Astronomy Picture of the Day
December 31, 2015

Unnamed Crater with Basaltic Sand in Noachis Terra
Unnamed Crater with Basaltic Sand in Noachis Terra

Credits: NASA/JPL/Arizona State University (ASU) - Credits for the additional process. and color.: Dr Paolo C. Fienga/Lunar Explorer Italia/IPF

In this truly beautiful and interesting VIS image, taken by the NASA - Mars Odyssey Orbiter on December, 19th, 2005, and during its 17.811th orbit around the Red Planet, we can see a large portion of an extremely ancient, medium-sized, Unnamed Impact Crater located in the Martian Region known as Noachis Terra. The dark  "tongue-like" stripe of Material visible in the lower portion of the Crater, in between 6 and 8 o'clock of its Floor, is, probably (but we have no way to be sure about it), Basaltic Sand.

Noachis Terra (litterally, in Latin Language, the "Land of Noah") is an extensive (---> large) Southern Landmass (---> Terra) of the Red Planet. It lies to the West of the giant Hellas Impact Basin, and it is centered at approx. 45° South Latitude and 350° East Longitude, in the Noachis Quadrangle of Mars.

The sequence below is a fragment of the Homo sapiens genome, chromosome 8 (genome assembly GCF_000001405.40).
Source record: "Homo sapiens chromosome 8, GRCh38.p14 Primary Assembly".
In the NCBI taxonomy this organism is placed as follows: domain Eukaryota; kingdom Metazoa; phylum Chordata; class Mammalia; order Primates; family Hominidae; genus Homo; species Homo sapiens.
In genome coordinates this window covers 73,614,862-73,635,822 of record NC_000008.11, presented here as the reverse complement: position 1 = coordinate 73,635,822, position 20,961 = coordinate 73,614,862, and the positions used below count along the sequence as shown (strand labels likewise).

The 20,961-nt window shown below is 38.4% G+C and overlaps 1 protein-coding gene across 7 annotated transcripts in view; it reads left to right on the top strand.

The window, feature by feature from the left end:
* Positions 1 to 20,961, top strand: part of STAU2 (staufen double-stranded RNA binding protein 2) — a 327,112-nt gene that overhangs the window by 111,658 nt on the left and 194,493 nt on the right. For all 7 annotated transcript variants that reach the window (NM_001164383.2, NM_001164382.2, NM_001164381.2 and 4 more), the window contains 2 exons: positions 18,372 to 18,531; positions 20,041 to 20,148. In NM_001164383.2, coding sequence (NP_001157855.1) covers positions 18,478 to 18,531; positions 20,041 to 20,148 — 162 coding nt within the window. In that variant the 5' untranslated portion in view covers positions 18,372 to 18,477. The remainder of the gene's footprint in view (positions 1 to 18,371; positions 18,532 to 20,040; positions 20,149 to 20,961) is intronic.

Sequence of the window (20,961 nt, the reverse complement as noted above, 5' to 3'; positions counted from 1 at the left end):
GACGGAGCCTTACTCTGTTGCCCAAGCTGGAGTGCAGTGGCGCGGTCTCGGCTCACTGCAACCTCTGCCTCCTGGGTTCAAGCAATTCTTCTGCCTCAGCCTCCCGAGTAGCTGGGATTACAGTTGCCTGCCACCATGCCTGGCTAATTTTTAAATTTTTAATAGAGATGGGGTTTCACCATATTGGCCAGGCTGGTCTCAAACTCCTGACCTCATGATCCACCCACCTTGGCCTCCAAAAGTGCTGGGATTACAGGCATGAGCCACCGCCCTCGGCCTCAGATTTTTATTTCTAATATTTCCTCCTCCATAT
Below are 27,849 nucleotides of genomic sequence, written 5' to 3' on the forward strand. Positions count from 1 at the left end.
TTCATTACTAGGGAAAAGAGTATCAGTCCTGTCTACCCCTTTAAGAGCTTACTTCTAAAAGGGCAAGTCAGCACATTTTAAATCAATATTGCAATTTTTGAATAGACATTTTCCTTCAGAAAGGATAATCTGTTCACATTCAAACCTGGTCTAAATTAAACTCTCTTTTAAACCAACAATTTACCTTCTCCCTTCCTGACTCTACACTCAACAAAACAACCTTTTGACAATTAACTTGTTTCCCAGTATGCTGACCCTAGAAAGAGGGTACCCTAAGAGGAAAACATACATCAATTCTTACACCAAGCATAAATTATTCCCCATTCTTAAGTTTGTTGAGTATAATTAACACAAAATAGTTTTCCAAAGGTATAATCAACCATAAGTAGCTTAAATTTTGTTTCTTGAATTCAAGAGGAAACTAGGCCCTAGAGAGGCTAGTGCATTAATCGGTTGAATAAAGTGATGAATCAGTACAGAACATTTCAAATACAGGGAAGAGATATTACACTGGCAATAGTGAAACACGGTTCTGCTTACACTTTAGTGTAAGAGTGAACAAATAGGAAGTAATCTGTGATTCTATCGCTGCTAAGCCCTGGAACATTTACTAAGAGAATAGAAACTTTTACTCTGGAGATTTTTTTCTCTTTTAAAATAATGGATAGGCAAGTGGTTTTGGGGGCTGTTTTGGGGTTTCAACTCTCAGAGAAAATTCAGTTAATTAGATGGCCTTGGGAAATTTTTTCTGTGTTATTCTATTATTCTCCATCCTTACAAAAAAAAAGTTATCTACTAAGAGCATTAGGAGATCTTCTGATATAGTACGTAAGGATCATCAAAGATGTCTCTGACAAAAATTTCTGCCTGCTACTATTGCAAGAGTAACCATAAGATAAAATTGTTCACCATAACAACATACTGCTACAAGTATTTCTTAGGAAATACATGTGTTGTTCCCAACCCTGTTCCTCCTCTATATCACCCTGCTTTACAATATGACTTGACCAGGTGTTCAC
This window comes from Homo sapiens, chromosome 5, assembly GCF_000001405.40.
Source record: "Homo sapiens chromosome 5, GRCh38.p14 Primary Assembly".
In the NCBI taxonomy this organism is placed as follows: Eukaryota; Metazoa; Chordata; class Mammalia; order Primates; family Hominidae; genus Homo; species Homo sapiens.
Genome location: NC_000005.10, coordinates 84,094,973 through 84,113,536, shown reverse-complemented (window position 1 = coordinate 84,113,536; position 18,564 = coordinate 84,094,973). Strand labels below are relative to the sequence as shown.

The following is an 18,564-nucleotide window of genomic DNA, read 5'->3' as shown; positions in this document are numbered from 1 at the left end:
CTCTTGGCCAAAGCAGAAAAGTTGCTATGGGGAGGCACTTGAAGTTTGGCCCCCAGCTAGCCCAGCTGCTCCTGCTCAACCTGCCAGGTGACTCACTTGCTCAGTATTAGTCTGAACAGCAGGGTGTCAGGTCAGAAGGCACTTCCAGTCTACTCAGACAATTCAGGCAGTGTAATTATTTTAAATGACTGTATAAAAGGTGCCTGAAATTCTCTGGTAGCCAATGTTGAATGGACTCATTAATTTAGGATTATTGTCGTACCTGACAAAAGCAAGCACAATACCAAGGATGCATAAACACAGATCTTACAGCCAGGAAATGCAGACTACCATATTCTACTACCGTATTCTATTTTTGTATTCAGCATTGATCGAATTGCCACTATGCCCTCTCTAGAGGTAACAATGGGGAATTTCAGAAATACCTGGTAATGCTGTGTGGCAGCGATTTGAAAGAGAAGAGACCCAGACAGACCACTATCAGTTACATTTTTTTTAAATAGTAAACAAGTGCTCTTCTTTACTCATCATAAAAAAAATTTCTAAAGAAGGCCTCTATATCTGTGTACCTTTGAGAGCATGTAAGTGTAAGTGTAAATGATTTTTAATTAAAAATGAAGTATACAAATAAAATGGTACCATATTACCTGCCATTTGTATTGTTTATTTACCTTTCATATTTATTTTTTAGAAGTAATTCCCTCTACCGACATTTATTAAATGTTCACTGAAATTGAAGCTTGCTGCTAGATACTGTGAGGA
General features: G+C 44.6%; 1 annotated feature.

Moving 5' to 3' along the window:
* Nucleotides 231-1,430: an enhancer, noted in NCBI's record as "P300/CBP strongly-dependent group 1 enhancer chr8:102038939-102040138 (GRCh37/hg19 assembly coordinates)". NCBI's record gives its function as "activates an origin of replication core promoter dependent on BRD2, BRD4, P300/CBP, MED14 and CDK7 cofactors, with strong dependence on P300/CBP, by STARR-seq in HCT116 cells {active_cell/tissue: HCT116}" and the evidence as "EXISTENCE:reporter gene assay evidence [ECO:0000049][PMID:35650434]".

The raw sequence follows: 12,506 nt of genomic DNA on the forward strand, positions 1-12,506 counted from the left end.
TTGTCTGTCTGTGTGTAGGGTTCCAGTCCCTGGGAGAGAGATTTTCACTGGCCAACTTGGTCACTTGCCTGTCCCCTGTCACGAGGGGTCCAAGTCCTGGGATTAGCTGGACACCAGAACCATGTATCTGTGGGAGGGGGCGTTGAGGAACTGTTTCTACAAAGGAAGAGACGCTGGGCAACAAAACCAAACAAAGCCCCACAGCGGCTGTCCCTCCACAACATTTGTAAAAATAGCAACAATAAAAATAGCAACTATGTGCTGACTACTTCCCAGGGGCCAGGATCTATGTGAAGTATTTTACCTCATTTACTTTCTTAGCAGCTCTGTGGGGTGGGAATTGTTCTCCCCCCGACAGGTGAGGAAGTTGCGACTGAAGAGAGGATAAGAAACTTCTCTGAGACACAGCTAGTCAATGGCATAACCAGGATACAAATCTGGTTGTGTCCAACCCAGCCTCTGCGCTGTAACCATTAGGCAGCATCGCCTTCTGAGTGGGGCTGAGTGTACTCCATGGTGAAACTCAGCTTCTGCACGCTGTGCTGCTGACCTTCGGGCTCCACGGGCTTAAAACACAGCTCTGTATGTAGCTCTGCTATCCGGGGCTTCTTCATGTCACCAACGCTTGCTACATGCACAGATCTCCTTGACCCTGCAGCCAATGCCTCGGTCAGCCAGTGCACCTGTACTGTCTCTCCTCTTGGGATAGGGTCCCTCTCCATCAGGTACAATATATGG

Latitude (centered): 77,991900° South
Longitude (centered): 0,491793° East
Instrument: VIS

This image (which is an Original Mars Odyssey Orbiter falsely colored and Map-Projected frame published on the NASA - Planetary Photojournal with the ID n. PIA 20225) has been additionally processed, magnified to aid the visibility of the details, contrast enhanced and sharpened, Gamma corrected and then re-colorized in Absolute Natural Colors (such as the colors that a normal human eye would actually perceive if someone were onboard the NASA - Mars Odyssey Orbiter and then looked down, towards the Surface of Mars), by using an original technique created - and, in time, dramatically improved - by the Lunar Explorer Italia Team.

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